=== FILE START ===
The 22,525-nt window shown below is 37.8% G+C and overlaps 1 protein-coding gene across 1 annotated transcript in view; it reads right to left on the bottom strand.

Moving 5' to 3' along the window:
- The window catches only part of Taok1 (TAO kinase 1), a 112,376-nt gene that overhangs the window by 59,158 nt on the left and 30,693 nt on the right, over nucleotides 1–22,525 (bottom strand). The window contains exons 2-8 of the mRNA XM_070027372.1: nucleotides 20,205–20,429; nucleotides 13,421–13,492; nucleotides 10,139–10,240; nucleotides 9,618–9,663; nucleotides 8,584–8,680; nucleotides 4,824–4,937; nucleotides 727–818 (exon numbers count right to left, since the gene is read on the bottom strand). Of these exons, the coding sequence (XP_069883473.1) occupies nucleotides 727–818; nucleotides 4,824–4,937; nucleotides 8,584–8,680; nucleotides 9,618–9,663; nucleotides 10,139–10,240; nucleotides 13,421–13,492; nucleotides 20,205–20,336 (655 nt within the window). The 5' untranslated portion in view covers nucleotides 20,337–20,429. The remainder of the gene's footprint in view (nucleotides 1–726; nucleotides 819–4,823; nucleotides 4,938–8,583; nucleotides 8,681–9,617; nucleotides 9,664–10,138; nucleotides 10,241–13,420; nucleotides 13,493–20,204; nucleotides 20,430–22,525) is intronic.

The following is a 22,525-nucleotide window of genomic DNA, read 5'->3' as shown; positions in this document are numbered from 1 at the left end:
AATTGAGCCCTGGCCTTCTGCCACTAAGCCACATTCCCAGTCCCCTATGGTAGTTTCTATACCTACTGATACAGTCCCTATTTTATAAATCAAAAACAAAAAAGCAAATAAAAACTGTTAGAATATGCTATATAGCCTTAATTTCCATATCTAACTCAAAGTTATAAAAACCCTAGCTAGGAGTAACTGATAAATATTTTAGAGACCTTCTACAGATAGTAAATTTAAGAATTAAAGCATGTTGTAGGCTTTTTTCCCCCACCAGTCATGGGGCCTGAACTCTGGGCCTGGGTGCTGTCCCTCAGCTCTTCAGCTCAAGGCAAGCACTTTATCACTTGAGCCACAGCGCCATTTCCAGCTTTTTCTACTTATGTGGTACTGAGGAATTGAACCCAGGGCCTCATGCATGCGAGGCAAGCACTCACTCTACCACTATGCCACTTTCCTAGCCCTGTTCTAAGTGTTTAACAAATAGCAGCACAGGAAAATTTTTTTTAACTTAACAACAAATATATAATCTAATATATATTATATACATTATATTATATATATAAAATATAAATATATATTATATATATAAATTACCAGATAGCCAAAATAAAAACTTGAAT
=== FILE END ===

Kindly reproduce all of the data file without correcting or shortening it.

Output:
The 22,525-nt window shown below is 37.8% G+C and overlaps 1 protein-coding gene across 1 annotated transcript in view; it reads right to left on the bottom strand.

Moving 5' to 3' along the window:
- The window catches only part of Taok1 (TAO kinase 1), a 112,376-nt gene that overhangs the window by 59,158 nt on the left and 30,693 nt on the right, over nucleotides 1–22,525 (bottom strand). The window contains exons 2-8 of the mRNA XM_070027372.1: nucleotides 20,205–20,429; nucleotides 13,421–13,492; nucleotides 10,139–10,240; nucleotides 9,618–9,663; nucleotides 8,584–8,680; nucleotides 4,824–4,937; nucleotides 727–818 (exon numbers count right to left, since the gene is read on the bottom strand). Of these exons, the coding sequence (XP_069883473.1) occupies nucleotides 727–818; nucleotides 4,824–4,937; nucleotides 8,584–8,680; nucleotides 9,618–9,663; nucleotides 10,139–10,240; nucleotides 13,421–13,492; nucleotides 20,205–20,336 (655 nt within the window). The 5' untranslated portion in view covers nucleotides 20,337–20,429. The remainder of the gene's footprint in view (nucleotides 1–726; nucleotides 819–4,823; nucleotides 4,938–8,583; nucleotides 8,681–9,617; nucleotides 9,664–10,138; nucleotides 10,241–13,420; nucleotides 13,493–20,204; nucleotides 20,430–22,525) is intronic.

The following is a 22,525-nucleotide window of genomic DNA, read 5'->3' as shown; positions in this document are numbered from 1 at the left end:
AATTGAGCCCTGGCCTTCTGCCACTAAGCCACATTCCCAGTCCCCTATGGTAGTTTCTATACCTACTGATACAGTCCCTATTTTATAAATCAAAAACAAAAAAGCAAATAAAAACTGTTAGAATATGCTATATAGCCTTAATTTCCATATCTAACTCAAAGTTATAAAAACCCTAGCTAGGAGTAACTGATAAATATTTTAGAGACCTTCTACAGATAGTAAATTTAAGAATTAAAGCATGTTGTAGGCTTTTTTCCCCCACCAGTCATGGGGCCTGAACTCTGGGCCTGGGTGCTGTCCCTCAGCTCTTCAGCTCAAGGCAAGCACTTTATCACTTGAGCCACAGCGCCATTTCCAGCTTTTTCTACTTATGTGGTACTGAGGAATTGAACCCAGGGCCTCATGCATGCGAGGCAAGCACTCACTCTACCACTATGCCACTTTCCTAGCCCTGTTCTAAGTGTTTAACAAATAGCAGCACAGGAAAATTTTTTTTAACTTAACAACAAATATATAATCTAATATATATTATATACATTATATTATATATATAAAATATAAATATATATTATATATATAAATTACCAGATAGCCAAAATAAAAACTTGAAT